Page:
Not too long ago, the ruling Bharatiya Janata Party (BJP) was enigma to a sizeable chunk of the Goan populace. In its early days since it made its debut in the Goa legislative assembly back in 1994, we had both its top leaders then -- late Manohar Parrikar and Union Minister Shripad Naik -- spend hours and hours with us journos at the press room in the Old Secretariat, trying to convince us that the BJP in Goa is not hardcore like the BJP in the rest of India. Indeed over the following years, the BJP in Goa did try a few experiments to show itself different from the parent. Giving large number of tickets to ‘Catholic’ candidates etal. But while it did that, they lost no opportunity to flaunt its core ideology off and on to keep its core constituency intact, the film on Goa’s freedom struggle in the early 2000s, the aborted bid to cancel the ‘Good Friday’ and St Francis Xavier Feast holiday among a few examples. Earlier this week, Chief Minister Pramod Sawant who whispers tell us is at cross-hairs with the RSS unit in Goa over the inclusion of a large number of minority members in his cabinet, got the opportunity to flaunt his Hindutva credentials. And boy, he latched on to it!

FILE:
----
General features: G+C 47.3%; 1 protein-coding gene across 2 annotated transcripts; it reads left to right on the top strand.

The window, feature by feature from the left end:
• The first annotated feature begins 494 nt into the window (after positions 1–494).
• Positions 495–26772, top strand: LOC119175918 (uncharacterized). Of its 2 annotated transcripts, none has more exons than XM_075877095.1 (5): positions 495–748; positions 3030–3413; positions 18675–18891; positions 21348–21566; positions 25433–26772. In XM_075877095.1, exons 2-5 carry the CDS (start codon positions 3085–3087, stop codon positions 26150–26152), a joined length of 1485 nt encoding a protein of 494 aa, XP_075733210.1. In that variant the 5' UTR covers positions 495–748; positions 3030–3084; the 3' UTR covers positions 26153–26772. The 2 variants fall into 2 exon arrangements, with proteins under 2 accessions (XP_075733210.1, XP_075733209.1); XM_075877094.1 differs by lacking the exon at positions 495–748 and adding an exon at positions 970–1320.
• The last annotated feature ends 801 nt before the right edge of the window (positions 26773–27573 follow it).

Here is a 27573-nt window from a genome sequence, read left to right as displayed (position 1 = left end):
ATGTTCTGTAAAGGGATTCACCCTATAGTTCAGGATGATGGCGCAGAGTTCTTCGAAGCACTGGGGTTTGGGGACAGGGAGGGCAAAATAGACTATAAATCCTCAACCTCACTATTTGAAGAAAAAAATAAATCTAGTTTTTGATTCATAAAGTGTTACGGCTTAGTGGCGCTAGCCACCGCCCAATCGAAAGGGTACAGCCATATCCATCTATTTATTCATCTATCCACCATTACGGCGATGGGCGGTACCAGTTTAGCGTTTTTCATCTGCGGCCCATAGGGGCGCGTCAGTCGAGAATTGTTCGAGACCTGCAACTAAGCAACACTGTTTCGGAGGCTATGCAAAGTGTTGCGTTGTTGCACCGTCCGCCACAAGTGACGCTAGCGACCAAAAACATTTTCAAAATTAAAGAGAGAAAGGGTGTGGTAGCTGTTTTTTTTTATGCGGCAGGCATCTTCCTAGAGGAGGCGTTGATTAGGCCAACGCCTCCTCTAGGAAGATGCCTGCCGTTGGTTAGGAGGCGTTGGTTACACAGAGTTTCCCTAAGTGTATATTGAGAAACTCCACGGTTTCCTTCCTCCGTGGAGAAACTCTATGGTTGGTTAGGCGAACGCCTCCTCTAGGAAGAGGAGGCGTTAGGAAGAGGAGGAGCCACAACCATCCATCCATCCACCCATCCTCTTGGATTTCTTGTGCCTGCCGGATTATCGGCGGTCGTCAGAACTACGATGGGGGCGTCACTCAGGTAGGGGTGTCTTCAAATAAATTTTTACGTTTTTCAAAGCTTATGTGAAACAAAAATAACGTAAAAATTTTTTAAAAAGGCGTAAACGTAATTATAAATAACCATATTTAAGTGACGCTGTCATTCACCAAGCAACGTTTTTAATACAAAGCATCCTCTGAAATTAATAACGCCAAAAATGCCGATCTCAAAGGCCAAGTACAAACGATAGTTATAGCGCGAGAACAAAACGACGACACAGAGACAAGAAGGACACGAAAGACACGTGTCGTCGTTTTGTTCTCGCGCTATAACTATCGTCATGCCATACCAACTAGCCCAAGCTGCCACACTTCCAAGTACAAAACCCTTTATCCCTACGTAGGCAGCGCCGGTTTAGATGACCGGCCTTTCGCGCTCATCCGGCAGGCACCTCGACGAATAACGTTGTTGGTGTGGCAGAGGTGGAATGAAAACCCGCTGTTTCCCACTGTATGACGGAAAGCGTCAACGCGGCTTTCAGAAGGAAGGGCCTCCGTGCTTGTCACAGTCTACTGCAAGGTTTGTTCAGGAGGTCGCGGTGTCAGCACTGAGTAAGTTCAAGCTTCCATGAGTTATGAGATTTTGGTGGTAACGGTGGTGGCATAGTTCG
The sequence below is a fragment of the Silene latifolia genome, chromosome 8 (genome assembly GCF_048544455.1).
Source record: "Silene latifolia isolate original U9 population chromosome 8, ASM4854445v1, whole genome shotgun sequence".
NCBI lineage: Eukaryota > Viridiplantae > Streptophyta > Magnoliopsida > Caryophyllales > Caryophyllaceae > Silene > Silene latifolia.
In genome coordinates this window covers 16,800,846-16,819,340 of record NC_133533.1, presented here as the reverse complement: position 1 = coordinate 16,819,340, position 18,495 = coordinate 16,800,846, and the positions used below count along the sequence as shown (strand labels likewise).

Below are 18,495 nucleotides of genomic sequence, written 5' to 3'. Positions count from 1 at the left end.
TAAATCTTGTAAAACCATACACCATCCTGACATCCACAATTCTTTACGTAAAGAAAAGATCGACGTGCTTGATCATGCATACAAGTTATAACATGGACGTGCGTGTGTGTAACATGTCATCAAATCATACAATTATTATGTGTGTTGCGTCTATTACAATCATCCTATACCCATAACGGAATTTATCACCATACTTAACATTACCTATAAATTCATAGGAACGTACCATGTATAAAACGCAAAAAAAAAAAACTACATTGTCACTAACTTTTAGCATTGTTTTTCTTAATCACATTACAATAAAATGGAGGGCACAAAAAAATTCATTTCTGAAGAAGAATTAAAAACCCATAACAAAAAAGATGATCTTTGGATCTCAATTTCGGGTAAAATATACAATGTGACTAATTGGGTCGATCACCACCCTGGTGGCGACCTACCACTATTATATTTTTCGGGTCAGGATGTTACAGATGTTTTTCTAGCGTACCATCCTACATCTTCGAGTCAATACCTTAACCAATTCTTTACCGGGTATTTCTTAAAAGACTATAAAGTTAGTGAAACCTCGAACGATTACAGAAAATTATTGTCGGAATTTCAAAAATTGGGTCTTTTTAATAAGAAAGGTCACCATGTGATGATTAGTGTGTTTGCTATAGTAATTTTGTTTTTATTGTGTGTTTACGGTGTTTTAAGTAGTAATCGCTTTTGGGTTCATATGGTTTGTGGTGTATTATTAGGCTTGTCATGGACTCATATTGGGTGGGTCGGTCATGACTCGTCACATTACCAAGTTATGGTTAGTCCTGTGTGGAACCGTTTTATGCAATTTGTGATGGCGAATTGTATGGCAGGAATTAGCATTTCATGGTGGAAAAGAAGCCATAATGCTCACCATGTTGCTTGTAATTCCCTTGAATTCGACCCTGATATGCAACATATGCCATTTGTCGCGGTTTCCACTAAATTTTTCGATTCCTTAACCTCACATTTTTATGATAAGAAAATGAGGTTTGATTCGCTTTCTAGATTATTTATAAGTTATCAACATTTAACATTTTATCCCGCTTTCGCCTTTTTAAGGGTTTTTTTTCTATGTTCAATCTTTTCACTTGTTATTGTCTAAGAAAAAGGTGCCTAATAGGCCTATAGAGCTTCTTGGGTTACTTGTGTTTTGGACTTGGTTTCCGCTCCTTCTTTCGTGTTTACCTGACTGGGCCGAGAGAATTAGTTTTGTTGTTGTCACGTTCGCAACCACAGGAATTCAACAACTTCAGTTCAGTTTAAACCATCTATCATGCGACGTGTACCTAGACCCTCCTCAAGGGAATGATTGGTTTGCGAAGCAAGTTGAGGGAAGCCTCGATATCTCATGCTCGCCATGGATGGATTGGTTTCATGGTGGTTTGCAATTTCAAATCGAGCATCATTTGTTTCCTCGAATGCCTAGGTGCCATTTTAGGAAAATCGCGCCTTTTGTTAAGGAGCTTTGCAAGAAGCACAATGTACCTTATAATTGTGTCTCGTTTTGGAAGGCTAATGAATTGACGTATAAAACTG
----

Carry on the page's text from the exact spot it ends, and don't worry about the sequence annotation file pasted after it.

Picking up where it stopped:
“Ram rajya is already here since 2014,” Sawant thundered at one of the halts the Santha Samiti’s Digvijaya Rath Yatra made in Goa. The yatra being taken out as a branding exercise for the construction of the Ram temple in Ayodhya made a pit stop in Goa and Sawant and a band of his ministers joined it. Sawant in his speech at that event was at pains to explain that every “bold step” taken by Prime Minister Narendra Modi since he took over reigns in 2014 were aimed at ensuring Ram Rajya. “When the pandemic hit, Modiji developed the vaccine which benefited not only India but many other countries. In the case of other pandemics of the past, polio for instance, it took 20 years for the vaccine to come,” Sawant said arguing that now under Modi the times of ram rajya are already being lived. It couldn’t have been a better opportunity for Sawant to assuage the hardliners within, especially when he is straddled with the task of juggling his cabinet team to accommodate the Congress entrants and could antagonise them more by inducting another ‘Catholic’ minister.